May 30 2019
Longtime readers are aware that I've been a customer of Dreamhost for quite a few years now, and by and large they've done all right by me. They haven't complained (much) about all the stuff I have running there, and I try to keep my hosted databases in good condition. However, the server they have my stuff on is starting to act wonky. Periodic outages mostly, but when my Wallabag installation started throwing all sorts of errors and generally not working right, that got under my skin in a fairly big hurry. I reinstalled. I upgraded to the latest stable release. I installed the latest commit from the source code repository. 401 and 500 errors as far as the eye could see whenever I tried to do anything regardless of what I did.
In a misguided attempt to figure out what was going on, I bit the bullet and installed PHP on one of my servers, along with all of the usual dependencies and tried to replicate my setup at Dreamhost. What that was a bit tricky and took some debugging I eventually got it to work. It was getting my data out of the sorta-kinda-broken setup that proved troublesome.
Jan 20 2017
Not too long ago, when the USB key I'd built a set-top media machine died from overuse I decided to rebuild it using Arch Linux with Kodi as the media player. The trick, I keep finding every time, lies in getting Kodi to start up whenever the machine starts up. I think I've re-figured that out six or seven times by now, and each time after it works I forget all about it. So, I guess I'd better write it down for once so that I've got a snapshot of what I did in case I need to do it again later.
The instructions in the Arch Linux wiki work, but you need to pick the right ones to follow. The short-and-sweet ones with the automagickal AUR package don't work. Forget it.
Install LightDM from the Arch package repository (sudo pacman -S lightdm). Then install the instructions I linked to above to the letter. That means carrying out the following tasks:
Create the file /etc/X11/Xwrapper.config. The file should contain only the following text in bold (no double quotes): "needs_root_rights = yes"
Follow the LightDM "Enabling autologin" and "Enabling interactive passwordless login" instructions. Create a user named "kodiuser" (you don't need to set a password" and give it access to system groups necessary to access resouces in the system. I used the following command to do this: sudo useradd -c "Kodi Service Account" -G dbus,network,video,audio,optical,storage,users -m kodiuser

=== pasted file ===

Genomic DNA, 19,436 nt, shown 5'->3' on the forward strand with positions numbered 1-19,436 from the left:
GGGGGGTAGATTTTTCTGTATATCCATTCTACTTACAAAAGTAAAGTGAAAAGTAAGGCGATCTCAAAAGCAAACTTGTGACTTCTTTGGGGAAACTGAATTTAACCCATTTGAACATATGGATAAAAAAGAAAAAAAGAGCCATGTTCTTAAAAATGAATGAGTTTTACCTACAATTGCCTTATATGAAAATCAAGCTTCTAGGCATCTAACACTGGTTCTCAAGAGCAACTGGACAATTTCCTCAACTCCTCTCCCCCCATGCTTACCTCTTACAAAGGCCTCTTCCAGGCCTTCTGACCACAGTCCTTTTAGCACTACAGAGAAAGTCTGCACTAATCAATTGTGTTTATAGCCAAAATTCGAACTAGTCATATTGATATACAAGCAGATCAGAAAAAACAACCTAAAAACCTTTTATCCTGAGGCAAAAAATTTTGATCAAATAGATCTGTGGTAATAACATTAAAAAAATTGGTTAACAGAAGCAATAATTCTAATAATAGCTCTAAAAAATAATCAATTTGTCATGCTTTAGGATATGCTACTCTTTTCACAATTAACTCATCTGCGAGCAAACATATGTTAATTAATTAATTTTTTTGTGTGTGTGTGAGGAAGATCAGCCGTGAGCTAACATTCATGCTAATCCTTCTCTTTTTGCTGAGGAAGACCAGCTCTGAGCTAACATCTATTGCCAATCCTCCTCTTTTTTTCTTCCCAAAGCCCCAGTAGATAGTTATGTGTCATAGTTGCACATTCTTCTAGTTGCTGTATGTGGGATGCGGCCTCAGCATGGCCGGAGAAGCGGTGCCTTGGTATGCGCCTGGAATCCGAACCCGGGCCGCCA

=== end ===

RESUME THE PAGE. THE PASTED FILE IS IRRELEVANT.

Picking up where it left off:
Create two additional groups which LightDM needs to enable autologin:
- sudo groupadd -r autologin
- sudo groupadd -r nopasswdlogin
Add kodiuser to those groups:
- sudo gpasswd -a kodiuser autologin
- sudo gpasswd -a kodiuser nopasswdlogin
Dec 12 2016
In many memorization techniques it is often taught that you should make use of overly vivid, even absurd imagery to make sure that bits of information stick in whatever organizational technique you might use, be it a ladder of pegs or something as elaborate as the method of loci. Sometimes you have to work to make something stick, and sometimes the absurd makes itself known spontaneously.
Have you ever pondered why there are so many things that you simply can't unsee on the Internet?
Stop and think about all the things that you wish you'd never seen over the years. All the stingers and nasty surprises that gave you a nasty jolt. No, I won't list any, I've no shortage of my own memories that routinely invade my nightmares... the point I'm making is that those things are so far off the beam, so far removed from our daily experience (regardless of what it may be), so... there's probably a word in German for the concept. The best I've got it ho'polis d'l'Byr (Horror of the Other) that it wraps around into Lovecraftian or possibly Gigeresque surrealism or disgust (sometimes with a bouncy, catchy techno remix playing in the background) that it burns itself indelibly into one's long-term memory in exactly the same way that Musashi Miyamoto rolling out pizza dough with a shinai on a wicker papsan chair in the back yard does.